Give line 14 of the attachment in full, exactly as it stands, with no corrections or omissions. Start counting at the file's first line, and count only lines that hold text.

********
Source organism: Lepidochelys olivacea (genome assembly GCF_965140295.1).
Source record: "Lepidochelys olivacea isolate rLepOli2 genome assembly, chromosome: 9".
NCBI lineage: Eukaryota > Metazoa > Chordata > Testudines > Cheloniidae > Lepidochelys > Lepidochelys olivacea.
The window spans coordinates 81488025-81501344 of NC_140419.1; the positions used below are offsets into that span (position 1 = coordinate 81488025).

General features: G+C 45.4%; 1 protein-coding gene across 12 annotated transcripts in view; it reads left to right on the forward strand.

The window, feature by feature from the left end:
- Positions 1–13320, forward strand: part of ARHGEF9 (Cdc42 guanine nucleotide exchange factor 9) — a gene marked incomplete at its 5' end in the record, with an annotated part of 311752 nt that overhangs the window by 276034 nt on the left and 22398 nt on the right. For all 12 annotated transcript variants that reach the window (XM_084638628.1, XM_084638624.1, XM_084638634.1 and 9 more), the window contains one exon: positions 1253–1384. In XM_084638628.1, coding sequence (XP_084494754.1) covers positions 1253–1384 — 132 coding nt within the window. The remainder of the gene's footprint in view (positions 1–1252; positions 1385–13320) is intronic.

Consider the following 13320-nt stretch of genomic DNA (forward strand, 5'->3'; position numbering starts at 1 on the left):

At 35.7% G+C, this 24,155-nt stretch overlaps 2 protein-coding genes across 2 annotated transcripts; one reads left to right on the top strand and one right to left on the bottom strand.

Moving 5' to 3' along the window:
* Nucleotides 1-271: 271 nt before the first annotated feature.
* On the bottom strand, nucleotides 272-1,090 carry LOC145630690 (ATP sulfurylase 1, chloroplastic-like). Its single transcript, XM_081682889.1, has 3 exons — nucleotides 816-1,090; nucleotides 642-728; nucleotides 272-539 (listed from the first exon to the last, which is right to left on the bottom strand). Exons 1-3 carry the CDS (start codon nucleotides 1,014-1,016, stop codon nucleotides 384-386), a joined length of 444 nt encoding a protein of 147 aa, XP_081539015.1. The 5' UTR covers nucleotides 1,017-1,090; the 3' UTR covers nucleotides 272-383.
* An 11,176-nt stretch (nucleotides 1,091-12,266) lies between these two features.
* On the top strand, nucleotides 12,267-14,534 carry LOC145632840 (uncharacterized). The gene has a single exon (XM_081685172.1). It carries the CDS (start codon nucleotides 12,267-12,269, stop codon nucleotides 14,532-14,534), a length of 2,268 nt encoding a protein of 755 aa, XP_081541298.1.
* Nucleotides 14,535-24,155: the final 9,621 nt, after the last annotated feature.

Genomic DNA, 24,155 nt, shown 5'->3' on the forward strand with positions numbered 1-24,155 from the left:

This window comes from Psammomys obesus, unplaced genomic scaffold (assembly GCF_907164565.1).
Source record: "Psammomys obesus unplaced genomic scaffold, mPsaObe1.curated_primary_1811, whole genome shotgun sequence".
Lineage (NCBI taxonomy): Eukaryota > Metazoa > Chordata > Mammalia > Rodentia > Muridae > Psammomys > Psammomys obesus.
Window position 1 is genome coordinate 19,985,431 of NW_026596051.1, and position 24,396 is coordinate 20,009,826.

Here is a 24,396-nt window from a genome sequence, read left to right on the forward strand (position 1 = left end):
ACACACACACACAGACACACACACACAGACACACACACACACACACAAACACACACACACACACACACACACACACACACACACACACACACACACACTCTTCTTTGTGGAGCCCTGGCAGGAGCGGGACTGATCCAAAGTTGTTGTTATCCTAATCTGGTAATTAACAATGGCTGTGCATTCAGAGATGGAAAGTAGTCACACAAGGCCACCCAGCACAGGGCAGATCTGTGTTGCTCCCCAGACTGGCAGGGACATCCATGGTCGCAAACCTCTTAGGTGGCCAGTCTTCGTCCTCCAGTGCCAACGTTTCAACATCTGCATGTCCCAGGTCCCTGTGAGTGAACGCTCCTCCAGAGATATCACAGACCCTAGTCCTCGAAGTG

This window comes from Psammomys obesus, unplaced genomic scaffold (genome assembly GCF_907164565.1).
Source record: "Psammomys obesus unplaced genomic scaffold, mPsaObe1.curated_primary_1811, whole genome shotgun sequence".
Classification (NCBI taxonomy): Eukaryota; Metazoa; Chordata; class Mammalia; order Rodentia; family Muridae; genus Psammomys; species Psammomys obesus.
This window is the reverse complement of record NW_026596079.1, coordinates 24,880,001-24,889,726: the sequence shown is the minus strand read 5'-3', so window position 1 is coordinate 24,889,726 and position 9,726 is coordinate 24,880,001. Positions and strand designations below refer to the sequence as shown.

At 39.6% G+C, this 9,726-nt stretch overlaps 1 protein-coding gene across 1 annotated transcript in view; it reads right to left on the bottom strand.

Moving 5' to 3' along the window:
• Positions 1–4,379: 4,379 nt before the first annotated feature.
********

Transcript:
* On the top strand, nucleotides 12,267-14,534 carry LOC145632840 (uncharacterized). The gene has a single exon (XM_081685172.1). It carries the CDS (start codon nucleotides 12,267-12,269, stop codon nucleotides 14,532-14,534), a length of 2,268 nt encoding a protein of 755 aa, XP_081541298.1.